The History of Thoroughbred Racing


Thoroughbred horse racing has a long and storied history. Horse racing dates back to 4500 B.C., when Central Asian nomadic tribesmen first raced their recently domesticated horses. Later on, horse racing became known as the sport of kings. Today, horse racing is both a popular spectator sport and one of the few forms of gambling that is legal in most of the world. Thoroughbred racing is the most popular form of horse racing.


Origins of Modern Racing


Horse racing was popular among the ancient Greeks and in the Roman Empire. In the 12th century, Crusaders returned to England with fast Arab horses and began breeding them with English mares, producing horses with both speed and endurance. Noblemen placed bets on races between these horses.


Horse racing became a professional sport during Queen Anne’s reign, and racetracks opened all over England to support multiple races and wagers. Large cash prizes were given to winning horses, making horse racing a profitable endeavor.


Horse Racing Comes to America


Horse racing was introduced to America by British settlers who brought over their horses in the 17th century. The first American racetrack opened in New York. The Newmarket racetrack was named after a prominent racing location in England. The sport did not become popular nationally for another 200 years. In 1868 the American Stud Book was introduced. This became the official breeding registry for American Thoroughbreds.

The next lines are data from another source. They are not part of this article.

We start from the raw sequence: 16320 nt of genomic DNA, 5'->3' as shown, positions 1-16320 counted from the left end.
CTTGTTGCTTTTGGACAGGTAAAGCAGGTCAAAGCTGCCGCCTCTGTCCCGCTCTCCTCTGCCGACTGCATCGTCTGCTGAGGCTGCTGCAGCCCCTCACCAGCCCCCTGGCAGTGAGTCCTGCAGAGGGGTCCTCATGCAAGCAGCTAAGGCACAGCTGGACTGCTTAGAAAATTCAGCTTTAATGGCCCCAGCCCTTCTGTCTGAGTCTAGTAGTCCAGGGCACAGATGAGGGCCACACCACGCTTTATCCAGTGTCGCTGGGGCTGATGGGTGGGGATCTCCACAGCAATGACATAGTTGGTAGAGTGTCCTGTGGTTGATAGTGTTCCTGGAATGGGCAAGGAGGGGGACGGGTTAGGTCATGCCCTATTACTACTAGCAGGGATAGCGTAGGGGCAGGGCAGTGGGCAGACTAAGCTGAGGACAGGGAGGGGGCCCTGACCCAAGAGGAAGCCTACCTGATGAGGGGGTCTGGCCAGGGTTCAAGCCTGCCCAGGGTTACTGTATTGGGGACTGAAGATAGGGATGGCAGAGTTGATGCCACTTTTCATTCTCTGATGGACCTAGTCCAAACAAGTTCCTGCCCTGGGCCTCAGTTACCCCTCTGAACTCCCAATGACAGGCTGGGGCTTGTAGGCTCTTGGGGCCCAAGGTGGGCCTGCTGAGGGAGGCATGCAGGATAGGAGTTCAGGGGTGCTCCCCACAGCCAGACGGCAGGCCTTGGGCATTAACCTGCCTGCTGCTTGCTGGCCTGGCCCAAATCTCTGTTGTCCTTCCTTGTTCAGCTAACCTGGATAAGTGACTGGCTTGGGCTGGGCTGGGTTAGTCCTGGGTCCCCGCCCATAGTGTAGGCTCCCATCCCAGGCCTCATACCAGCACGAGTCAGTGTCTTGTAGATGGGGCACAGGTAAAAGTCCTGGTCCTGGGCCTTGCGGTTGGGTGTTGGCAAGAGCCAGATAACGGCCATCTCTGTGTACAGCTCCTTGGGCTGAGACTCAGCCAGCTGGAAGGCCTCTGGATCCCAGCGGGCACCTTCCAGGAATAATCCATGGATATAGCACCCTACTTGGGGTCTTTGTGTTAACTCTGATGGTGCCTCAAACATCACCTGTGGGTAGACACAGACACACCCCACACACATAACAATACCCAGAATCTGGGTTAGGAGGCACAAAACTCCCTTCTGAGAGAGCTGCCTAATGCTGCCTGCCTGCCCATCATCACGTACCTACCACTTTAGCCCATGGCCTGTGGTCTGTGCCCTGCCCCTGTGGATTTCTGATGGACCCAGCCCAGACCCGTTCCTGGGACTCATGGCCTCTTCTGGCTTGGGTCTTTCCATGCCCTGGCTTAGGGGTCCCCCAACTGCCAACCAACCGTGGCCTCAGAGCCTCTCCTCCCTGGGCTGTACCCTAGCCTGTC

In 1894 the American Jockey Club was formed to tamp down the corruption that had arisen within the sport. This club was patterned after the British Jockey Club and currently maintains the American Stud Book.


In the early 20th century, the tide turned against gambling of all forms, and bookmaking was outlawed in most states. Interest in horse racing plummeted until 1908, when the Kentucky Derby introduced parimutuel betting. This type of betting pools the bets placed and divides them among those whose horses place first, second, or third. Parimutuel betting became legal in a few states, making racing more popular once more.


Today, horse racing takes place in over half of U.S. states, and many races attract widespread interest. The Triple Crown races and the Breeder’s Cup are the most popular races in the United States today. With its rich history, fast-paced races, and emphasis on betting, American Thoroughbred racing remains a beloved sport.





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